How does solar energy work?

Key components of a solar energy system

When you see solar panels on a roof, have you ever wondered — how does solar work? Let’s review the key components of a solar energy system and how it all they all work together.

Maple Valley Washington Residential Solar Installation

Solar Array

An array is a collection of solar panels comprised of “cells” which harvest the sun’s energy. When a photon from the sun hits a cell, it knocks loose an electron from the silicon atoms that make up the cell. The electrons are collected by the wires connected to the solar cell and wha-la, power! These wires are connected to other cells to make up a solar panel. One panel is connected to the next in a series of parallel connections known as a “string.” Your array is made up of one or more of these strings.


Your array wiring comes down from the roof in a fashion that matches your inverter type. Hybrid inverters are usually located on a wall near your main service panel and convert the DC electricity of the solar array to AC electricity so it can be used in your house (and optimizers are installed behind each solar panel for shade and communication). Alternatively, micro-inverters are installed behind each solar panel and the DC-AC inversion occurs on the roof, sending AC electricity to your main service panel. Both systems have their advantages and disadvantages depending on the site.

String Inverter And Micro Inverter
Connecting Solar Panels To Your Master Service Panel

Main service panel

The electricity flows from the inverter, through more wiring and conduit, to your main service panel. In most cases, we install a solar breaker at the bottom of your main service panel (aka electrical panel or breaker panel). This connection to your service panel is what makes it possible to power your home with solar. The solar electricity flows first to any loads running in the house, such as a refrigerator, TV, lights, or anything else that might be consuming power while the sun is shining.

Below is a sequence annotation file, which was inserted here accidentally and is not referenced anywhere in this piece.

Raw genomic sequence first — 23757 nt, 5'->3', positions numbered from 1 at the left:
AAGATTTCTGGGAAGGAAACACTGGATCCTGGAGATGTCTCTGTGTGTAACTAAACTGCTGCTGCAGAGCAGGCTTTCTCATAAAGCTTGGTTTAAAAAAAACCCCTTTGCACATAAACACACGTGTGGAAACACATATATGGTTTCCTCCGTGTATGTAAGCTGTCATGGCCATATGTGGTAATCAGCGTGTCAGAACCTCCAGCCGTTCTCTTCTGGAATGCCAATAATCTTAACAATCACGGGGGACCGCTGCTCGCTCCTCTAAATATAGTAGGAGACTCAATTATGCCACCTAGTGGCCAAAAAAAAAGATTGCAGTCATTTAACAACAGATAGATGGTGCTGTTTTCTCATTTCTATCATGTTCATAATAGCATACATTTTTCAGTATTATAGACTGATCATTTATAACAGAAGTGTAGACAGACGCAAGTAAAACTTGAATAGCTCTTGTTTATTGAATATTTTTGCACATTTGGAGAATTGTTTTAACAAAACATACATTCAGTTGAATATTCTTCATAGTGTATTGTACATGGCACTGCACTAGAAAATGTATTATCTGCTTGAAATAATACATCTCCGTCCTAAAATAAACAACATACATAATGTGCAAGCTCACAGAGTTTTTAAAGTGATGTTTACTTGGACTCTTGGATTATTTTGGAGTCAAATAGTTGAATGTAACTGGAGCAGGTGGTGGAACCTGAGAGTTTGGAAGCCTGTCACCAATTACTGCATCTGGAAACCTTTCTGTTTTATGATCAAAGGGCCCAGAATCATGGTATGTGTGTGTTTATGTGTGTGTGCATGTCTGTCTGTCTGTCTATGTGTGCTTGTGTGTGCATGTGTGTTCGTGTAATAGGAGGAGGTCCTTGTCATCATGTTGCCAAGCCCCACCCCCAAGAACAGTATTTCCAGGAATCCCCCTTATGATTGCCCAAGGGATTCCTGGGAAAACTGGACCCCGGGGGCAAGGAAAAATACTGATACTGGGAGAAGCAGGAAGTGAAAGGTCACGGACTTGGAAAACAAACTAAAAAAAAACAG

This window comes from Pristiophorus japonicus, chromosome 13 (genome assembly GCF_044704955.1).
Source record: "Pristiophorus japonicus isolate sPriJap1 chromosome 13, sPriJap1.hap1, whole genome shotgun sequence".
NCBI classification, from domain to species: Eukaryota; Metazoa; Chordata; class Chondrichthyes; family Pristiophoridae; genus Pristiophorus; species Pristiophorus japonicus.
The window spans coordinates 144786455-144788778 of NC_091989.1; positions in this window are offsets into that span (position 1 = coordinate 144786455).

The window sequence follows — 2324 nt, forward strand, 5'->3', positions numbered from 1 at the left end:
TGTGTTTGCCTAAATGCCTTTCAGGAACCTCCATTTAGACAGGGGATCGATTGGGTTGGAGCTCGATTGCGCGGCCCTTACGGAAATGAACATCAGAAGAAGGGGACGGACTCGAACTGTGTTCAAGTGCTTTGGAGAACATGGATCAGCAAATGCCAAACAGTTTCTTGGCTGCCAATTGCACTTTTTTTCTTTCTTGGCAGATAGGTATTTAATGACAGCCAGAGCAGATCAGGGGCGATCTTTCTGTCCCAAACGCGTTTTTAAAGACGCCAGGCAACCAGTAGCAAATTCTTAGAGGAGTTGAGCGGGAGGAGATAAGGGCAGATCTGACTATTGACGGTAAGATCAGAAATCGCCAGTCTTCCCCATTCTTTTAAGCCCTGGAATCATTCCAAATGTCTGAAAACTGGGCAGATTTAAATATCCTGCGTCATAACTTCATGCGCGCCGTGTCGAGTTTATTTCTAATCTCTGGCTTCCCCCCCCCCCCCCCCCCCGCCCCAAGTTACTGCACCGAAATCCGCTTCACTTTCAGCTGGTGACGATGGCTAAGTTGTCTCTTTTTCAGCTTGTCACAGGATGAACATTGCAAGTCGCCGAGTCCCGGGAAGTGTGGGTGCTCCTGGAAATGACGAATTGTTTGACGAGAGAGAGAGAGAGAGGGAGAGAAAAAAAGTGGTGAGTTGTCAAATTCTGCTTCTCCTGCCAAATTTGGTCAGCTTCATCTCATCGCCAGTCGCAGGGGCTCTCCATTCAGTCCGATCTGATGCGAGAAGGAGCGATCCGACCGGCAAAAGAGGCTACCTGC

Net meter

If you have excess power being produced, the electricity is pushed out to the world at large through your net meter. A net meter is also considered your “Utility Billing Meter.” Here in Washington and Oregon, your utility allows you to spin your net meter backwards and generate a credit on your electric bill for your excess solar power (cha-ching!). These credits tend to build up quickly in the summer months and can be cashed in during the less sunny winter months.

Net Meter

Additional features

These add-ons will allow you to track and chart your system’s efficiency, and store power for future use

Monitoring New

System monitoring

Monitoring your solar energy system allows you to see up-to-the-minute solar energy production from your system using an app or web-based portal on your laptop or mobile phone. Some even track the overall energy use within your home so you can compare it to what you’re generating. The easy-to-understand charts and animations help you see and show others how your panels perform under various conditions.

Battery storage

Battery storage systems provide peace of mind by providing a clean, reliable, and affordable way to keep the lights on during power outages caused by storms or earthquakes. Solar PV systems are designed to shut down during outages to protect utility workers, but storage systems allow buildings to stay powered even through the night. The batteries are recharged by your home’s solar PV system every day.



A complete system will power your home, store energy for future use, and earn credits with your utility.

How Does Solar Work

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